Tuesday, September 14, 2021

Astronomers discover a new type of star pulsar

 Four new stars have been identified that vary in brightness by 5%;  the Sun's luminosity varies only 0.1%

 Scientists discovered four stars of a new type never seen before and called them hot sub-dwarf pulsars.  In astronomy, pulsars are rapidly rotating neutron stars that are left behind when a massive star explodes.

 Many stars pulsate, even the Sun on a very small scale”, explained physicist Tmas Kupfer, from the University of California at Santa Barbara, in the United States.  "Those stars with the most changing brightness are usually radial pulsating."

 According to the scientist, pulsars behave as if they "breathe", inhaling and exhaling while the star changes size.  In the case of the hot sub-dwarf pulsar, researchers believe there is a mechanism behind the oscillations, but they don't yet know it very well.  The hypothesis is that the pulse is produced by iron, which creates an energy layer.

 Astronomers took data from California's Palomar Observatory and noticed that the four discovered stars pulsed on a scale every 200 and 475 seconds.  Brightness varied by 5%, with the Sun's luminosity varying by only 0.1%.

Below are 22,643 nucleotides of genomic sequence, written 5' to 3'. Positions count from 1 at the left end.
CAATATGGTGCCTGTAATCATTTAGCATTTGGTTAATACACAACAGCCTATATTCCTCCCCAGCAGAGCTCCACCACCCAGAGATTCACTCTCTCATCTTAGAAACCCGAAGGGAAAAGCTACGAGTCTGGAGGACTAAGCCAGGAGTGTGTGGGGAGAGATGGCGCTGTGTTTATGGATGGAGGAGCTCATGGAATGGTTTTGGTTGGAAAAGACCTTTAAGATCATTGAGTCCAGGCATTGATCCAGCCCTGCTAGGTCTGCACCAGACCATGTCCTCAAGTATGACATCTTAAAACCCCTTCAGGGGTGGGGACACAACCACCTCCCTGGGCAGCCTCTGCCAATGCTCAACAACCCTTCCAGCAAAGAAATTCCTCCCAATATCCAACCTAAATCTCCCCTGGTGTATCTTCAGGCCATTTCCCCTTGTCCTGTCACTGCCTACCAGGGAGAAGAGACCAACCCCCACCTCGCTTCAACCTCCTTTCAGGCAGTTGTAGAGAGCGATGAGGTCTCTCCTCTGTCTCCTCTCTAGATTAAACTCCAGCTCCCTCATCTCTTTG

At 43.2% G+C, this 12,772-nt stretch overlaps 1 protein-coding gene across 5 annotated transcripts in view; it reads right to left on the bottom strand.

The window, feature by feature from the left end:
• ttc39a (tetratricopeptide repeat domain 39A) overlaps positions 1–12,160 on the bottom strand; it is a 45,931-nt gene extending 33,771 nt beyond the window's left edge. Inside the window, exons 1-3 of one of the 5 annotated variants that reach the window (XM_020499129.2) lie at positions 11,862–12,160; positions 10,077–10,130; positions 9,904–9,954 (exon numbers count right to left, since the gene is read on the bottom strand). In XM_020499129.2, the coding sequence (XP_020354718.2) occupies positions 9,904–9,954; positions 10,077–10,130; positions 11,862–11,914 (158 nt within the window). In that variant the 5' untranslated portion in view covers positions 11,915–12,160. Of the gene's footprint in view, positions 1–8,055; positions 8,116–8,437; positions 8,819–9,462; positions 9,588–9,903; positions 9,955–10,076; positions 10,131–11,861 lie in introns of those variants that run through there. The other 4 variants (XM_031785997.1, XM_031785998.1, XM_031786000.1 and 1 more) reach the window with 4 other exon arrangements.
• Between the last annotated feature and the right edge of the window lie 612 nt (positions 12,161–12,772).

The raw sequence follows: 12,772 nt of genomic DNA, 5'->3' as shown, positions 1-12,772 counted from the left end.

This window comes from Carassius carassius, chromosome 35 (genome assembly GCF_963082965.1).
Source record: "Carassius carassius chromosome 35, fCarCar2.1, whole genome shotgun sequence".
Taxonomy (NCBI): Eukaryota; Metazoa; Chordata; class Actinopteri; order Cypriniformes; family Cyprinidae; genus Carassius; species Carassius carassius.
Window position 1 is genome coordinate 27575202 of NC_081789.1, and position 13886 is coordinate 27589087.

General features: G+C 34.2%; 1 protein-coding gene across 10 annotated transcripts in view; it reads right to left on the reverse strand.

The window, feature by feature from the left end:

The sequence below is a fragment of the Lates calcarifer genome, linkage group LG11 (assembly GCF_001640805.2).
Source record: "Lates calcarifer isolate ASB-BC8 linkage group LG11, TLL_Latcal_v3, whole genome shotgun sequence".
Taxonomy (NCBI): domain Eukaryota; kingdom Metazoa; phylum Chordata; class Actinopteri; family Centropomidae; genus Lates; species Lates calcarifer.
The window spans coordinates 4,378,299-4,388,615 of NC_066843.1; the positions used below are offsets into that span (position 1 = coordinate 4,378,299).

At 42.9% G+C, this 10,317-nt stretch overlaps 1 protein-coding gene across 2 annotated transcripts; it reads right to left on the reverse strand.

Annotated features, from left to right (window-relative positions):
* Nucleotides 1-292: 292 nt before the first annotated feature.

According to the study, the new stars are extremely hot – they can reach up to almost 50,000 °C (the Sun's temperature reaches 5,000 °C).  Sub-dwarf pulsars are one-tenth the diameter of the Sun and have an astronomically low mass, ranging from 20% to 50% the mass of the Solar System's large star.

 Because these stars have a small mass, astronomers believe they began their lives much like the Sun: they fused hydrogen to helium in their cores.  After the hydrogen runs out, they expand and start fusing the helium.  However, in the case of hot sub-dwarf pulsars, their core material may have been “stolen” by some other celestial body before the helium got hot to perform fusion.

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 REPRESENTATION OF A HOT SUB-DWARF STAR (PHOTO: CAMBRIDGE UNIVERSITY )


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